Thursday, December 31, 2009
January: On Chinese New Year (January 26), Josh and I made it legal at the Ramsey County courthouse. It was a Monday, bitter cold, and Charlie had some nasty stomach bug, and it was one of the happiest days of my life.
February: A squirrel broke into our front porch through the broken storm door and insinuated himself into the bag of bird seed. He stayed until spring.
March: Ellis turned six. Alaska grandparents stayed for a month. My 1993 Honda Civic was stolen from in front of our house.
April: I moved to a part-time schedule at work and got two extra days a week at home with Charlie. With the help of a conscientiously maintained budget, we managed to stay in the black and even purchase "the Ax Van," the sweetest ride for a family of five there ever was.
May: We got the garden planted. We enjoyed our first crop of rhubarb and resisted harvesting the asparagus to give the plants one more year to take hold.
June: Charlie turned one. Nate turned fifteen.
July: We foraged for wild black raspberries all over the Twin Cities. I found I couldn't stop planting this year, so I added perennials in the front yard and planted late crops in the vegetable bed. We traveled to Chicago to say goodbye to my brother-in-law's mom who died early in the month.
August: Note for next year - plant more tomatoes. Cherry tomatoes straight from the vine, larger ones sliced and salted or made into salsa were like directly ingesting summer to store up sunlight for the coming winter. It was never too hot so we got outside as much as we could.
September: Alaska grandparents stayed for two months. We snuck in a quick trip to Lake Superior's north shore.
October: I turned thirty-six. Work got crazy for Josh and me at the same time. It snowed and then it got warm again.
November: Josh turned forty-four. He and I started working out regularly and found that we yelled at the children less.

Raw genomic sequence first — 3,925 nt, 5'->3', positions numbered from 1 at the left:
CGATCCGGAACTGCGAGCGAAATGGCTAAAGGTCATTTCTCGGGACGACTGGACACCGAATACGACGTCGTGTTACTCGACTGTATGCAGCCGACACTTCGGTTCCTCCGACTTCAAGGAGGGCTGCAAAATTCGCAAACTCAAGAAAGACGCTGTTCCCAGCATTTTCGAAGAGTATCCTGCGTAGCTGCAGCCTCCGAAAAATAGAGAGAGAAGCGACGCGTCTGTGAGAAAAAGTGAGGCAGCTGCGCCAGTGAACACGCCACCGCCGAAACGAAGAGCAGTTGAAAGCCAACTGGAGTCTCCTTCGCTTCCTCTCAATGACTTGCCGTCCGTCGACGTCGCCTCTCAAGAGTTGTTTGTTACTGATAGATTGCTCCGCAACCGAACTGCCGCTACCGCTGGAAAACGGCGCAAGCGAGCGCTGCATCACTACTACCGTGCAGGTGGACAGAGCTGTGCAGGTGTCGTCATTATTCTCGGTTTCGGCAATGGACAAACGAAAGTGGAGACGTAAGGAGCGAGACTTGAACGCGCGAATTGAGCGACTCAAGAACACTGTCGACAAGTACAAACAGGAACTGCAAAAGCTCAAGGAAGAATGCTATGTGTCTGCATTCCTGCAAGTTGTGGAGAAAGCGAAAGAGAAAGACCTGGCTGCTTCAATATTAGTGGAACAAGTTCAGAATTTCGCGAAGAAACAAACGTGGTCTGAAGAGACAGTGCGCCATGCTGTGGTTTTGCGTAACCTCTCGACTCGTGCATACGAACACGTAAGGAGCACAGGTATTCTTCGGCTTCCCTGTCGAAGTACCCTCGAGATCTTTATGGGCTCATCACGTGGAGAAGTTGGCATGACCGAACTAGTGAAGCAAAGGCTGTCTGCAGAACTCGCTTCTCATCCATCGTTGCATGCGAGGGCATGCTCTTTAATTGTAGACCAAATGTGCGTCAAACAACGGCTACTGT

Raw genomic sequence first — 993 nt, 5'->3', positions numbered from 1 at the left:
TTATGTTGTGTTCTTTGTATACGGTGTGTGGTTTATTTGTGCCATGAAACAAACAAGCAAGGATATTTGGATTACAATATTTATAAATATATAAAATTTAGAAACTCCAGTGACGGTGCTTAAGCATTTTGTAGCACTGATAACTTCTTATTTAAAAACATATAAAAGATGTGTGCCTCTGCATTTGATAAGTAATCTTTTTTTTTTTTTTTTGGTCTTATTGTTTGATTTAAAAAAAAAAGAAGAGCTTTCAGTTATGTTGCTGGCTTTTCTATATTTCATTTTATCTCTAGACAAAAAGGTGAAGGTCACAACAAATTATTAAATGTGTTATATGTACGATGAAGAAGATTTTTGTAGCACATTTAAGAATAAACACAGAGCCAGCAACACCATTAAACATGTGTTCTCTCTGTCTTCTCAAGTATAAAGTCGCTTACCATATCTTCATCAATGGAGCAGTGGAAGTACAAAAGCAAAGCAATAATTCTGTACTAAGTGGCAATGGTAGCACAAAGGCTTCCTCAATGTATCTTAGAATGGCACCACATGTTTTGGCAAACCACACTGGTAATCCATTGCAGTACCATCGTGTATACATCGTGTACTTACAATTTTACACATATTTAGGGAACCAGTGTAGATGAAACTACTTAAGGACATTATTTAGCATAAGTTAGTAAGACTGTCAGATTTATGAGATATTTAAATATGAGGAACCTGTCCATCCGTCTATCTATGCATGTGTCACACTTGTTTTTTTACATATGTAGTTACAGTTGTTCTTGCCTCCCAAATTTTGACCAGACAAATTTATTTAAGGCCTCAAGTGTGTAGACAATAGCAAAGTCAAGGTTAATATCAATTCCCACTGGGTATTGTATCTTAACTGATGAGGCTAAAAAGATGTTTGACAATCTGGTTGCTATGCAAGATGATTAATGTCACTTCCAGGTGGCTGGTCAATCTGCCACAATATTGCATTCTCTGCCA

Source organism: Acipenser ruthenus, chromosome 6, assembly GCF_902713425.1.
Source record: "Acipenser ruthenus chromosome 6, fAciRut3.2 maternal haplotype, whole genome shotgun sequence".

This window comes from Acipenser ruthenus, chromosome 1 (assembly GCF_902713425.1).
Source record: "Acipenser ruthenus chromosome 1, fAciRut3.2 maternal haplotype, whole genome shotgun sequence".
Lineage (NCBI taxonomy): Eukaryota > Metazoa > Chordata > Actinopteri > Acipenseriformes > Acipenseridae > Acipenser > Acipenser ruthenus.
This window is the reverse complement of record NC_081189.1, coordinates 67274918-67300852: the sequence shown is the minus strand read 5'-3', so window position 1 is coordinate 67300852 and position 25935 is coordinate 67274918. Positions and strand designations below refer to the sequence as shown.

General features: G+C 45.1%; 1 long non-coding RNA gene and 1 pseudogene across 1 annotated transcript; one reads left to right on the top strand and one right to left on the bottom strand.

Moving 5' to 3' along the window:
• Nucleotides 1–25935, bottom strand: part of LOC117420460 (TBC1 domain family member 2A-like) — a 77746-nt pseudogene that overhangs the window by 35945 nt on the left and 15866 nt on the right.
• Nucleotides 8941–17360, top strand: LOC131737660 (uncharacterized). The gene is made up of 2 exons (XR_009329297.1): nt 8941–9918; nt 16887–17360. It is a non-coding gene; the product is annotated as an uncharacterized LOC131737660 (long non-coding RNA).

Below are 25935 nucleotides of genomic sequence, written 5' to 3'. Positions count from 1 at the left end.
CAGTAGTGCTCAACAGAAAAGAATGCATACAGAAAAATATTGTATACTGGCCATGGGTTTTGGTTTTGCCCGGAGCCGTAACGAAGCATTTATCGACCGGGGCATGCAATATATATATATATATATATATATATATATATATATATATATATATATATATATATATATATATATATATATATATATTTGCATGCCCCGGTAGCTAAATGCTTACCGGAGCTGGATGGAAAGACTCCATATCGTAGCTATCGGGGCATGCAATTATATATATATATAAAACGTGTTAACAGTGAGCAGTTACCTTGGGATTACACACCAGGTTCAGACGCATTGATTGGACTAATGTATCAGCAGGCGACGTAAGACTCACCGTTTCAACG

December: We got lost in a wave of holiday-induced nostalgia. It snowed a lot. Josh and I were so grateful for each other and for the life we have together with the kids.
Happy New Year!
Thursday, December 24, 2009
This is the kind of snow that makes me love Minnesota. Big, fluffy and wet with mild temperatures to go with it. It's the kind that makes me smile even knowing that I will be up in the morning digging out the cars to move for the snow plows. Even knowing that this much snow means that my six-year-old may be stuck in Wisconsin with his dad and grandparents instead of back here on Christmas morning and I'm not really sure what's "Plan B." This is the best of winter - inconvenient and beautiful. You could spend a bunch of time thinking about the former, but if give yourself fully over to the latter, it seems like yet another one of those strange miraculous things. Wishing you all a peaceful Christmas Eve.
Tuesday, December 22, 2009
There is a part of me that is seldom nurtured these days. The times when I am alone are brief - in the car during my commute, working out at the Y or running errands without kids in tow. At each of these times, I still encounter other people, so the solitude is not really complete. The times when I am alone in my own house with the whole world shut out border on never. So I'm using some vacation days to give my inner hermit her due - the part of me that yearns for a house in the woods with a narrow bed, a woodburning stove, some good books, and days and days in between instances of human contact. I want to hear my quiet mind, I want to hear my inner voice, I want to hear nothing.
Monday, December 21, 2009
Ellis woke up with an ear infection on Saturday. I had something funky going on with my sinuses. This was the day that we had planned to make Christmas cookies. We did, but the vision I had in my head about how it would go wasn't quite what happened. The holidays have been like that for me since I was a kid. Expectation and excitement that turns into disappointment and stress. I can say that by this point in my spirtual development, I am at least aware of this pattern in me and can turn it around when I see it happening.